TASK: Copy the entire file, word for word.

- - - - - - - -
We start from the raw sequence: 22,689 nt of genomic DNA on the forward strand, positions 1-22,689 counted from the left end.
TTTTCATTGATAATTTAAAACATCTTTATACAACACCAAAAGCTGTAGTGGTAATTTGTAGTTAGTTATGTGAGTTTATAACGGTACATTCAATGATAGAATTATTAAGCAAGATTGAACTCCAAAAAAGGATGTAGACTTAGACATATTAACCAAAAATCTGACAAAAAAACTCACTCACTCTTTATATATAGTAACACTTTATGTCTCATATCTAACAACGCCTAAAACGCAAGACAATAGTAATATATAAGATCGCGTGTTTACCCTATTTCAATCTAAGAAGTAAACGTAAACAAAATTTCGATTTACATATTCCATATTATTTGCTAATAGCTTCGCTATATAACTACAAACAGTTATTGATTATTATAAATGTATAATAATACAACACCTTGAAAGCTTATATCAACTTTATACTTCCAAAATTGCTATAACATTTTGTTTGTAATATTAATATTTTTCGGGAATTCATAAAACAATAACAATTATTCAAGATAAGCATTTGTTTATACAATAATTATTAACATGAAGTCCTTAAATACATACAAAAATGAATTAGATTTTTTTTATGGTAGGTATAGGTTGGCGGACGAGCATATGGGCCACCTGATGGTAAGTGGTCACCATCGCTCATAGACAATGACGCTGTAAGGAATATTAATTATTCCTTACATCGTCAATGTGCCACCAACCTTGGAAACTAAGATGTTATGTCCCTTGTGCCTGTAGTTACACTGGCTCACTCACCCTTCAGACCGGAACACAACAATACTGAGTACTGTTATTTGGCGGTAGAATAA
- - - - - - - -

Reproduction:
We start from the raw sequence: 22,689 nt of genomic DNA on the forward strand, positions 1-22,689 counted from the left end.
TTTTCATTGATAATTTAAAACATCTTTATACAACACCAAAAGCTGTAGTGGTAATTTGTAGTTAGTTATGTGAGTTTATAACGGTACATTCAATGATAGAATTATTAAGCAAGATTGAACTCCAAAAAAGGATGTAGACTTAGACATATTAACCAAAAATCTGACAAAAAAACTCACTCACTCTTTATATATAGTAACACTTTATGTCTCATATCTAACAACGCCTAAAACGCAAGACAATAGTAATATATAAGATCGCGTGTTTACCCTATTTCAATCTAAGAAGTAAACGTAAACAAAATTTCGATTTACATATTCCATATTATTTGCTAATAGCTTCGCTATATAACTACAAACAGTTATTGATTATTATAAATGTATAATAATACAACACCTTGAAAGCTTATATCAACTTTATACTTCCAAAATTGCTATAACATTTTGTTTGTAATATTAATATTTTTCGGGAATTCATAAAACAATAACAATTATTCAAGATAAGCATTTGTTTATACAATAATTATTAACATGAAGTCCTTAAATACATACAAAAATGAATTAGATTTTTTTTATGGTAGGTATAGGTTGGCGGACGAGCATATGGGCCACCTGATGGTAAGTGGTCACCATCGCTCATAGACAATGACGCTGTAAGGAATATTAATTATTCCTTACATCGTCAATGTGCCACCAACCTTGGAAACTAAGATGTTATGTCCCTTGTGCCTGTAGTTACACTGGCTCACTCACCCTTCAGACCGGAACACAACAATACTGAGTACTGTTATTTGGCGGTAGAATAA